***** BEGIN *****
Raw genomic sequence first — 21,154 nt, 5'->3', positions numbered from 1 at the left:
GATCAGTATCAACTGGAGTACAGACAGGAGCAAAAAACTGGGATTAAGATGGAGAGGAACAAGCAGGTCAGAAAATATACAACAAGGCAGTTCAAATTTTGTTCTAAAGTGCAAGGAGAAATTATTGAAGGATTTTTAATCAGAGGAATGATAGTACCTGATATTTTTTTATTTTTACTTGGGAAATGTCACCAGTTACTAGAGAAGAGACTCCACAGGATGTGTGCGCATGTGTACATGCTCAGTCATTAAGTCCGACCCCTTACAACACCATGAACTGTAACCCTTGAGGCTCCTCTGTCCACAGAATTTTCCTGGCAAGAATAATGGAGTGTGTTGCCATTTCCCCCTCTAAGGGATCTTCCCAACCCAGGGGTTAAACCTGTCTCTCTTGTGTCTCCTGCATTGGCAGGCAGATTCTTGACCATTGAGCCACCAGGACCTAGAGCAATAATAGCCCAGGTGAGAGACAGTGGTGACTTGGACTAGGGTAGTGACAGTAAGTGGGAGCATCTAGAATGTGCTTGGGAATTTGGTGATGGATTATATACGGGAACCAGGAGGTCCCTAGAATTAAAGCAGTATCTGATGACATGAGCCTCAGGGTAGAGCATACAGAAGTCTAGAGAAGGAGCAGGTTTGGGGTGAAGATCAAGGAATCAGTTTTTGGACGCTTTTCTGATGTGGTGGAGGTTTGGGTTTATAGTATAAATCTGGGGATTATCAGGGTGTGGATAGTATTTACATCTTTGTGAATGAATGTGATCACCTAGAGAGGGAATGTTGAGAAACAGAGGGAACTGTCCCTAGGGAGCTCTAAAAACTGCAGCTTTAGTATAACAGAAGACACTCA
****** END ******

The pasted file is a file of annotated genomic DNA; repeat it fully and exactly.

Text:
Raw genomic sequence first — 21,154 nt, 5'->3', positions numbered from 1 at the left:
GATCAGTATCAACTGGAGTACAGACAGGAGCAAAAAACTGGGATTAAGATGGAGAGGAACAAGCAGGTCAGAAAATATACAACAAGGCAGTTCAAATTTTGTTCTAAAGTGCAAGGAGAAATTATTGAAGGATTTTTAATCAGAGGAATGATAGTACCTGATATTTTTTTATTTTTACTTGGGAAATGTCACCAGTTACTAGAGAAGAGACTCCACAGGATGTGTGCGCATGTGTACATGCTCAGTCATTAAGTCCGACCCCTTACAACACCATGAACTGTAACCCTTGAGGCTCCTCTGTCCACAGAATTTTCCTGGCAAGAATAATGGAGTGTGTTGCCATTTCCCCCTCTAAGGGATCTTCCCAACCCAGGGGTTAAACCTGTCTCTCTTGTGTCTCCTGCATTGGCAGGCAGATTCTTGACCATTGAGCCACCAGGACCTAGAGCAATAATAGCCCAGGTGAGAGACAGTGGTGACTTGGACTAGGGTAGTGACAGTAAGTGGGAGCATCTAGAATGTGCTTGGGAATTTGGTGATGGATTATATACGGGAACCAGGAGGTCCCTAGAATTAAAGCAGTATCTGATGACATGAGCCTCAGGGTAGAGCATACAGAAGTCTAGAGAAGGAGCAGGTTTGGGGTGAAGATCAAGGAATCAGTTTTTGGACGCTTTTCTGATGTGGTGGAGGTTTGGGTTTATAGTATAAATCTGGGGATTATCAGGGTGTGGATAGTATTTACATCTTTGTGAATGAATGTGATCACCTAGAGAGGGAATGTTGAGAAACAGAGGGAACTGTCCCTAGGGAGCTCTAAAAACTGCAGCTTTAGTATAACAGAAGACACTCA